First the Chairman’s comments should be followed up with a Letter to Credit Unions clarifying precisely what NCUA’s stance is. This is necessary because NCUA stance on marijuana banking has been somewhat inconsistent. For example, in 2014 it explained to Credit Unions that they would be permitted to engage in marijuana banking in states where marijuana is legal provided they followed FINCEN’s guidance on marijuana banking. But when Fourth Corner Credit Union in Colorado, a state chartered institution created specifically to provide marijuana banking services, applied for share insurance from the NCUA, the NCUA denied their request. Eventually, the Credit Union sued both NCUA and the Federal Reserve Bank of Kansas with the Credit Union settling after agreeing to very restrictive terms.

And let’s remember some core issues remain to be resolved regardless of what stance NCUA takes on the issue. Most importantly, even though Congress voted to block federal prosecutors from bringing enforcement actions against institutions providing marijuana services in states where it is legal, marijuana possession remains unequivocally illegal as a matter of Federal law. This would be true even without Jeff Sessions’ decision to revoke the Cole Memorandum, which laid out the conditions under which financial institutions would not be prosecuted for providing banking services to Marijuana related businesses.  This means we are a new Treasury Secretary away from having no Federal guidance as to how marijuana services can be “legally” provided.

Where does this leave your Credit Union? Pretty much in the same place it was a couple of weeks ago. To be sure SAR reports show that many Credit Unions have already decided that the benefits of marijuana banking outweigh the risks. But for those of you who are still gun shy Hood’s announcement, in my ever so humble opinion, without more, should not change your calculus.

August 12, 2019 at 9:50 am 1 comment

Preparing For The Day After Tomorrow

Image result for the day after tomorrowI have a lot of stuff I want to get done before going on my Christmas hiatus, so this is going to be short and sweet. There are two recently released guidance your compliance person should know about.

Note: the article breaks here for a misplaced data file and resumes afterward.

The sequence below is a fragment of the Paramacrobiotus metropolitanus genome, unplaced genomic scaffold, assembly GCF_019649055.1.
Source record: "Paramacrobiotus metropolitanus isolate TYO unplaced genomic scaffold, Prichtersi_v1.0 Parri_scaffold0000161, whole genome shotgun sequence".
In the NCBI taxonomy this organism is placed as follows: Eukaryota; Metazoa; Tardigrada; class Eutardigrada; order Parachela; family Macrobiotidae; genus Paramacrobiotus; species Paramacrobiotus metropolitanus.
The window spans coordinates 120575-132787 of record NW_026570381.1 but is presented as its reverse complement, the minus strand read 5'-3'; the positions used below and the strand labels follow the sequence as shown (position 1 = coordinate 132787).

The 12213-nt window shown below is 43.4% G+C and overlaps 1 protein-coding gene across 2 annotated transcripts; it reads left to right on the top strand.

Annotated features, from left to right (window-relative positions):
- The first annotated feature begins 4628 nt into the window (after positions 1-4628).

First, there is this joint interagency examiner guidance informing field staff how to assess a financial institution’s response to a major disaster. Let’s be honest people, the climate is acting stranger than usual and there is the unfortunate reality that your credit union and the community in which it is located could be impacted by a major disaster. How your credit union responds to these disasters is the thrust of this guidance which will be used by NCUA examiners. It stresses that examiners should assess “management’s effectiveness in responding to the changes in an institution’s bushiness markets as a result of a natural disaster and whether the institution has addressed these issues by adjusting its long-term business strategy.” In addition, examiners should expect that institutions affected by a major disaster to conduct an initial risk assessment and the ability to refine this assessment on an ongoing basis.

There is more here than meets the eye. Your institution should review this guidance and update its existing policies and procedures to reflect its concerns. You don’t want to be developing an ad hoc disaster response plan after the disaster has occurred.

A second guidance that I wanted to give you a head’s up on has to deal with our erstwhile friend, the Bank Secrecy Act (BSA). FinCEN recently announced that it had updated its ever helpful list of frequently asked BSA questions. Among the changes are an updated response to Question 16 which deals with how to report a transaction involving a government official who engages in a financial transaction greater than $10,000 as part of his or her official duties. In other words, this response would have been of no use to Elliot Spitzer.

Finally, I am pleased to report that a little less than a week ago the Federal Reserve came out with another addition of the Consumer Compliance Outlook. I was afraid that the Federal Reserve wasn’t producing these anymore which is too bad because I consider them a great resource. Typically the Reserve provides an overview of new regulations which are not so general as to be of no use to the compliance professional but not so specific as to be of little interest to the non-compliance executive.

On that note, enjoy your day and remember to follow me on Twitter @HMeierEsq. By the way, I saw The Day After Tomorrow for the first time a few weeks ago. I usually find apocalyptic adventure movies idiotic and predictable but for some reason there was something about this idiotic and predictable movie that I enjoyed. 

 

December 19, 2017 at 9:01 am Leave a comment


Authored By:

Henry Meier, Esq., Senior Vice President, General Counsel, New York Credit Union Association.

The views Henry expresses are Henry’s alone and do not necessarily reflect the views of the Association. In addition, although Henry strives to give his readers useful and accurate information on a broad range of subjects, many of which involve legal disputes, his views are not a substitute for legal advise from retained counsel.